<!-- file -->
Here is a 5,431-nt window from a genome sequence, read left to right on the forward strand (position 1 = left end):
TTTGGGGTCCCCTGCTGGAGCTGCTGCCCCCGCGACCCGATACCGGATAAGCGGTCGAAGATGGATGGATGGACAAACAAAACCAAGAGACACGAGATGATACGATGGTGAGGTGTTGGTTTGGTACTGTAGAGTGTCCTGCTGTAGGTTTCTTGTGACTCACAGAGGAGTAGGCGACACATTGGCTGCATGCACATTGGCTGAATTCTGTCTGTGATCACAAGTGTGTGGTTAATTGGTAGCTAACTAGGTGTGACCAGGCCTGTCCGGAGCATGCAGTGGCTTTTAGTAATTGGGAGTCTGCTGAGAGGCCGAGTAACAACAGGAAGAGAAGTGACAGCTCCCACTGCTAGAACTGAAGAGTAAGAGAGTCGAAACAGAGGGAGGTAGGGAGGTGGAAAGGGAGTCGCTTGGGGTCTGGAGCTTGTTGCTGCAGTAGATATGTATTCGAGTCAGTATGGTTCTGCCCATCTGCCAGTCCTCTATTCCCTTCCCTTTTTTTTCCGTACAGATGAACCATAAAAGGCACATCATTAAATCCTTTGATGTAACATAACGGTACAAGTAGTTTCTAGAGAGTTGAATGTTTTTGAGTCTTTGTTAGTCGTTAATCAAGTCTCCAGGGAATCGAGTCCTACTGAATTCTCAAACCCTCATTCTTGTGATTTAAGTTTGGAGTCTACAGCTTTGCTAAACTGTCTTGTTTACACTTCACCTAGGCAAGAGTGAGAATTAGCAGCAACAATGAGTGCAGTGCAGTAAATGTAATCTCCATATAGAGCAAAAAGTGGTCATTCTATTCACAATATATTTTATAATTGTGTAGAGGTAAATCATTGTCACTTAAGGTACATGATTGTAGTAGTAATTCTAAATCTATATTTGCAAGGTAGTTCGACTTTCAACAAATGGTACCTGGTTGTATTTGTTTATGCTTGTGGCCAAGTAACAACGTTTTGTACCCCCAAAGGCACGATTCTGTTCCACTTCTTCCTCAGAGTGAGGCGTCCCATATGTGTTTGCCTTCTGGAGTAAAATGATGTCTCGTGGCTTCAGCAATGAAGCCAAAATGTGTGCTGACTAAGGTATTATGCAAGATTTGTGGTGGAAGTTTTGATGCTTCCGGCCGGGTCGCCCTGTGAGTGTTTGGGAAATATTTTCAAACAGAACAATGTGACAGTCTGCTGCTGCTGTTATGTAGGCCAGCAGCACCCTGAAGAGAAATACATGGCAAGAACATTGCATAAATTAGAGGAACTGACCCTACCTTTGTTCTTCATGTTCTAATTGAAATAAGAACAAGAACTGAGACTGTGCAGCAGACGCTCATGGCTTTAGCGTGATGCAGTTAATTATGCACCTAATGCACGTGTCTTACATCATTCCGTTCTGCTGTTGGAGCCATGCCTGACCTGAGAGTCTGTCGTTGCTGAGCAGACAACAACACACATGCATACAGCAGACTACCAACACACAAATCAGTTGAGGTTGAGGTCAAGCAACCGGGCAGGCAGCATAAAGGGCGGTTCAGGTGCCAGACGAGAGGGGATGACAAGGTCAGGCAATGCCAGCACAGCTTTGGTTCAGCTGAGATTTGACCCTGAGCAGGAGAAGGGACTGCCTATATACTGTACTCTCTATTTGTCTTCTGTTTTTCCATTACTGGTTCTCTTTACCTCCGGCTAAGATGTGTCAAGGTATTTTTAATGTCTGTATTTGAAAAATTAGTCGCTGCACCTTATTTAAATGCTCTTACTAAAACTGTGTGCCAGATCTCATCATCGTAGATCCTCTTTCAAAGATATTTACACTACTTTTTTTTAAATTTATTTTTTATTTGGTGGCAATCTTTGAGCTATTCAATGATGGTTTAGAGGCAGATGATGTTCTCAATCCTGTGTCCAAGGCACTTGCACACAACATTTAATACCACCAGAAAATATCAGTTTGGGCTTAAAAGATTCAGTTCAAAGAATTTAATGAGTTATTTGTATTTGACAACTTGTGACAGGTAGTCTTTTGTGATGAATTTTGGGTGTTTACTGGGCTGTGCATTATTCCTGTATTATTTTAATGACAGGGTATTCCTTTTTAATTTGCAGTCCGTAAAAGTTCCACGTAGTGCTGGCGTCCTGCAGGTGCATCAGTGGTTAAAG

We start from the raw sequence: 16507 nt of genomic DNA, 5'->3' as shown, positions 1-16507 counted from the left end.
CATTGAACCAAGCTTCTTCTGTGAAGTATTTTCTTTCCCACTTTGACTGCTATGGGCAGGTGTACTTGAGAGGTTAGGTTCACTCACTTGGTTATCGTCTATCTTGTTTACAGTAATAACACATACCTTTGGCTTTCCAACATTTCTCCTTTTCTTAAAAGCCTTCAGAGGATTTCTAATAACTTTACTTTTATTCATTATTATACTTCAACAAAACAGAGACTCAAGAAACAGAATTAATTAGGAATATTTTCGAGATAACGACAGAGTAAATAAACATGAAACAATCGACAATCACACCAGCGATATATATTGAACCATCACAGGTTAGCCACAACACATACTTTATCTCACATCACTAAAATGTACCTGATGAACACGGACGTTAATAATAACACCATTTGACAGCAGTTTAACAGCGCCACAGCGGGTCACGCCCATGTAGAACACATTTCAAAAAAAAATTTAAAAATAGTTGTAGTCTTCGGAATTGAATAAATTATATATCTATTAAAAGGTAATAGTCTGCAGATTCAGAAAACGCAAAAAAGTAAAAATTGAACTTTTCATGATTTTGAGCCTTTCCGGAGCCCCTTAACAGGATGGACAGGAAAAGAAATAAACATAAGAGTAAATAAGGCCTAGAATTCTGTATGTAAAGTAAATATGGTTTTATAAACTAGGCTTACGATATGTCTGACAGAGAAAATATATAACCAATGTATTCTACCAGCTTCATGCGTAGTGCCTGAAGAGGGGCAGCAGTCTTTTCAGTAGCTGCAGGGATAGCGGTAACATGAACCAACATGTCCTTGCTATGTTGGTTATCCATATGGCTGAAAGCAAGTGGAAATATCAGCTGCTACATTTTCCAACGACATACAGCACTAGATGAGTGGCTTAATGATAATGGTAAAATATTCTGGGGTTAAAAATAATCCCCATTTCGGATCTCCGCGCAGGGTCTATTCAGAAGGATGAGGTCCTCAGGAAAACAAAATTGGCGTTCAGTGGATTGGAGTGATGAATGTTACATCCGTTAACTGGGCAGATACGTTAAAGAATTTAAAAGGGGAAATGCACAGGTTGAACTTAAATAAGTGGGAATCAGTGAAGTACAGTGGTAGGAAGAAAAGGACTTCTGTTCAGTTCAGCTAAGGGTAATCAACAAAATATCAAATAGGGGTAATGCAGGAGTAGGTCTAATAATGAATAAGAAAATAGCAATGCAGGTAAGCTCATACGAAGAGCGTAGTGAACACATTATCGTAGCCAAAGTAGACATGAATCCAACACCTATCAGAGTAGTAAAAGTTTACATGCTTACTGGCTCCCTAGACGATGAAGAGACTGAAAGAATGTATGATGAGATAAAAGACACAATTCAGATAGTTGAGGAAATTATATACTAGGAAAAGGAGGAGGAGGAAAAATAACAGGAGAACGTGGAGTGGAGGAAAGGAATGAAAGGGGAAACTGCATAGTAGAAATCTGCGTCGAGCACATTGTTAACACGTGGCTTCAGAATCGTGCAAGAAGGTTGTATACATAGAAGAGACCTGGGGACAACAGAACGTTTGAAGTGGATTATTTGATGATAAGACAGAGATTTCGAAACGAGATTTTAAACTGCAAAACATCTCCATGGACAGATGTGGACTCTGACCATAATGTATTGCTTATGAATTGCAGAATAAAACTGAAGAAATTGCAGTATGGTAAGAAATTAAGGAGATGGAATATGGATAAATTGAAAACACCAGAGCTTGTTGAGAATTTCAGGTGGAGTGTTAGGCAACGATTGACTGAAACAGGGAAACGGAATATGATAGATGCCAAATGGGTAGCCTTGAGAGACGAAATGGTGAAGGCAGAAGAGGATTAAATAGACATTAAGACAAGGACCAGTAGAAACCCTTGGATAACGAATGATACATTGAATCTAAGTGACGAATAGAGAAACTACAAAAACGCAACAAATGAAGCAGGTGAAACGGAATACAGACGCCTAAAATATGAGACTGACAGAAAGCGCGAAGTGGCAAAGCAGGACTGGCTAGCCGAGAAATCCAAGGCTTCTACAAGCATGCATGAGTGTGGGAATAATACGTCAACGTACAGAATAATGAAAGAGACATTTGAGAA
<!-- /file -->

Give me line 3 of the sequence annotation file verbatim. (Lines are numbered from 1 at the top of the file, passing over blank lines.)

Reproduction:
We start from the raw sequence: 16507 nt of genomic DNA, 5'->3' as shown, positions 1-16507 counted from the left end.